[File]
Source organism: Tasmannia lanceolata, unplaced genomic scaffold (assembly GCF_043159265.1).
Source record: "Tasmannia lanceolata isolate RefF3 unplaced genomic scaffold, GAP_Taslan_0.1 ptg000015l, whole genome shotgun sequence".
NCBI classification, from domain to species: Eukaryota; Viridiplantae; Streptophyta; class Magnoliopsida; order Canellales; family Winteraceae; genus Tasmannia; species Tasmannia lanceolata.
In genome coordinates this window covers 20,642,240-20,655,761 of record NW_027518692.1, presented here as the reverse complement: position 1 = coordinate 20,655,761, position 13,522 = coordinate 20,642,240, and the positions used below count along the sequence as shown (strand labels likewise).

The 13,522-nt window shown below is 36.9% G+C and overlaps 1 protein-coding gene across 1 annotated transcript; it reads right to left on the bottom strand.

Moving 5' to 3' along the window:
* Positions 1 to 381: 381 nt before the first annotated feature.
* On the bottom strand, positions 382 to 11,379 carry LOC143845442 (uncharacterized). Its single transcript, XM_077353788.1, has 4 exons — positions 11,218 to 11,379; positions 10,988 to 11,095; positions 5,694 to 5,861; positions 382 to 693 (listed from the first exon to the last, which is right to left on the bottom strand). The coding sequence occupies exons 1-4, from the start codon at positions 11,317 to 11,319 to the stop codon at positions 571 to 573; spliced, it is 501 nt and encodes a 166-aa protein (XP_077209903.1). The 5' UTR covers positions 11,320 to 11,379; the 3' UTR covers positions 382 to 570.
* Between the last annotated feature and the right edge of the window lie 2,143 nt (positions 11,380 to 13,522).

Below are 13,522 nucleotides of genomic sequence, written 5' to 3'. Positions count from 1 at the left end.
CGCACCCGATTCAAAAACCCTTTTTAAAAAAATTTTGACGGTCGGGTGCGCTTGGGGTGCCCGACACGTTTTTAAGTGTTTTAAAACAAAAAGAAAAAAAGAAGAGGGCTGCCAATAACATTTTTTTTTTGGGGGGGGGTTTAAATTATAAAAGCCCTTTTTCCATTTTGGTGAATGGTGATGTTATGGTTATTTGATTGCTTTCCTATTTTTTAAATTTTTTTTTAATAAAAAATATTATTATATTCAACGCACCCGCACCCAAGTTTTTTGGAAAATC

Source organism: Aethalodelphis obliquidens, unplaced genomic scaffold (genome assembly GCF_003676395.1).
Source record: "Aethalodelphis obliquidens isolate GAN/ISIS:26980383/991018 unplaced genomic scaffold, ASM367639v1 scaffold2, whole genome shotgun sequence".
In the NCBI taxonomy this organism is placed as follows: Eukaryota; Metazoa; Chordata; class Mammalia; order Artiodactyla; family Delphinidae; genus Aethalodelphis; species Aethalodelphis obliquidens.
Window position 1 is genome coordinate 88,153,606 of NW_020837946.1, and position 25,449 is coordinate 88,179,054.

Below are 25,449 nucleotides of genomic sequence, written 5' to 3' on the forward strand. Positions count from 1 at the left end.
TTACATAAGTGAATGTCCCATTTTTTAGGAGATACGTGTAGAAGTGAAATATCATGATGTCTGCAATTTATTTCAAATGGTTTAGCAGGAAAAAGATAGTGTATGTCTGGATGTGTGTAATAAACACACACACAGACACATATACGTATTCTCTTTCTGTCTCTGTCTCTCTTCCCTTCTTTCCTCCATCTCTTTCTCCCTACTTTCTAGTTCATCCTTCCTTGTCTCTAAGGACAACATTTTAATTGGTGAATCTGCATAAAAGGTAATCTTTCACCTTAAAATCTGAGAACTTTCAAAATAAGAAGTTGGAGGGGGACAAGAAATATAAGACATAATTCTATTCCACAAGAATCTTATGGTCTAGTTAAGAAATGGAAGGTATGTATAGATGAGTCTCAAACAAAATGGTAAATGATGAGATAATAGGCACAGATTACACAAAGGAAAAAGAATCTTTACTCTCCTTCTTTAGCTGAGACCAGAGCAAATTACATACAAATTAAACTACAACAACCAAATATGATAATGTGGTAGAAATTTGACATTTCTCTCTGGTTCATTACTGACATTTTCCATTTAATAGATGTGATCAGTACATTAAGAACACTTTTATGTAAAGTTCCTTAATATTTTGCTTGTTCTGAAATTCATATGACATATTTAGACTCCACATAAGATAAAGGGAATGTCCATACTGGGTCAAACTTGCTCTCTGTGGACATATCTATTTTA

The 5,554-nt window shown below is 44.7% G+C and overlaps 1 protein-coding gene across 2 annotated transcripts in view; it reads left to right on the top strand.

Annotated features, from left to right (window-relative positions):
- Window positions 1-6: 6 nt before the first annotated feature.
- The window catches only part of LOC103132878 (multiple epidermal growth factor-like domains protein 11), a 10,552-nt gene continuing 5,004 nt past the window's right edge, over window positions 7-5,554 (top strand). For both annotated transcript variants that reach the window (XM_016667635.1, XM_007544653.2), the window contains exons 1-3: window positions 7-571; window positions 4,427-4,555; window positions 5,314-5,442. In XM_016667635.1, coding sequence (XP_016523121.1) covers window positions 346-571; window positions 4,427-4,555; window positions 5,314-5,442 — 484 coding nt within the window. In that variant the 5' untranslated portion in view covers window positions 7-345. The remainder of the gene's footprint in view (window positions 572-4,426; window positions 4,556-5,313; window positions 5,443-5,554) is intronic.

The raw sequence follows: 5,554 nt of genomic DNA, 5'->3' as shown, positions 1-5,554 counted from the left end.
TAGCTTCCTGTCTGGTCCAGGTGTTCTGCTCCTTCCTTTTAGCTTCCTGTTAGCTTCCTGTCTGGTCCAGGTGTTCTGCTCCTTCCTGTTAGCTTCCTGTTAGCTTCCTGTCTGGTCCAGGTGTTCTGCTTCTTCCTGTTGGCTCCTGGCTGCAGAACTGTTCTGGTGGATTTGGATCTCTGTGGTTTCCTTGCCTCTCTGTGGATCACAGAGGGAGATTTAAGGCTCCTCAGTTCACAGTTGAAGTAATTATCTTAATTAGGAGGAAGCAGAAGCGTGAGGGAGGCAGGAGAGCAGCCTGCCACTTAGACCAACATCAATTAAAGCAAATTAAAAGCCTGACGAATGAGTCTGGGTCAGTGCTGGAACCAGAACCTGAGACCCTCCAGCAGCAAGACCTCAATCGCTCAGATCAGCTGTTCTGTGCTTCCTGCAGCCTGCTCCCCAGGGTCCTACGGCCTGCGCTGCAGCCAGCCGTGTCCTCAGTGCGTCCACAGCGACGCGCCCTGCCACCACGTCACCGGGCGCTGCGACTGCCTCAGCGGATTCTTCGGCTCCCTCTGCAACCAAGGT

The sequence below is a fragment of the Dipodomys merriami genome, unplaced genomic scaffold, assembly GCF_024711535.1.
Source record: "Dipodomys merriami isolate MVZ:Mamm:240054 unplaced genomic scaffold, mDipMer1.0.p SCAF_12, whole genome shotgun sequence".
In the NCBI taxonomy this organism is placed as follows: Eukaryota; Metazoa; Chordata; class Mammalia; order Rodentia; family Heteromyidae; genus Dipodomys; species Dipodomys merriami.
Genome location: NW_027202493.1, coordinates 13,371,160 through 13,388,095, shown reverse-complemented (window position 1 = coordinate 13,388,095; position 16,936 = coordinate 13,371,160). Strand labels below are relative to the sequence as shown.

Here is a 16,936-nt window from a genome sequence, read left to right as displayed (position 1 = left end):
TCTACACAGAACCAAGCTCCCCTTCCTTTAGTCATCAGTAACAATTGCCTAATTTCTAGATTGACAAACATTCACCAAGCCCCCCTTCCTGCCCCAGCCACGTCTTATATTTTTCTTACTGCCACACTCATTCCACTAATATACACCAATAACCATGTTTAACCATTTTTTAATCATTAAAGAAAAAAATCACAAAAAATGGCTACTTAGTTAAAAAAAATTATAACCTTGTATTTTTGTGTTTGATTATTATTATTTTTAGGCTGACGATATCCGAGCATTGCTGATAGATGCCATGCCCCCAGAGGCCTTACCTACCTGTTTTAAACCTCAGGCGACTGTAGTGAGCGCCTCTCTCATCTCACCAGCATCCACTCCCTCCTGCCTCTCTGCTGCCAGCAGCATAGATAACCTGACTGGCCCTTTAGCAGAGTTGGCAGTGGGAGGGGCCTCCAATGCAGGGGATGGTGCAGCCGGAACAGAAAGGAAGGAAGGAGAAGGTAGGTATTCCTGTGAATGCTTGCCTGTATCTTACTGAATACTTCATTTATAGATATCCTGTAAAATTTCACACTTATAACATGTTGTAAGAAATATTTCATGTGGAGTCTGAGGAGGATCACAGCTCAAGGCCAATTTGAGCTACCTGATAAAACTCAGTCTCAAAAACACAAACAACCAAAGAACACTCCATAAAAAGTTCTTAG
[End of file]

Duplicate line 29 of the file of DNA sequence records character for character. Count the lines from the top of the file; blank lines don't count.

TCTACACAGAACCAAGCTCCCCTTCCTTTAGTCATCAGTAACAATTGCCTAATTTCTAGATTGACAAACATTCACCAAGCCCCCCTTCCTGCCCCAGCCACGTCTTATATTTTTCTTACTGCCACACTCATTCCACTAATATACACCAATAACCATGTTTAACCATTTTTTAATCATTAAAGAAAAAAATCACAAAAAATGGCTACTTAGTTAAAAAAAATTATAACCTTGTATTTTTGTGTTTGATTATTATTATTTTTAGGCTGACGATATCCGAGCATTGCTGATAGATGCCATGCCCCCAGAGGCCTTACCTACCTGTTTTAAACCTCAGGCGACTGTAGTGAGCGCCTCTCTCATCTCACCAGCATCCACTCCCTCCTGCCTCTCTGCTGCCAGCAGCATAGATAACCTGACTGGCCCTTTAGCAGAGTTGGCAGTGGGAGGGGCCTCCAATGCAGGGGATGGTGCAGCCGGAACAGAAAGGAAGGAAGGAGAAGGTAGGTATTCCTGTGAATGCTTGCCTGTATCTTACTGAATACTTCATTTATAGATATCCTGTAAAATTTCACACTTATAACATGTTGTAAGAAATATTTCATGTGGAGTCTGAGGAGGATCACAGCTCAAGGCCAATTTGAGCTACCTGATAAAACTCAGTCTCAAAAACACAAACAACCAAAGAACACTCCATAAAAAGTTCTTAG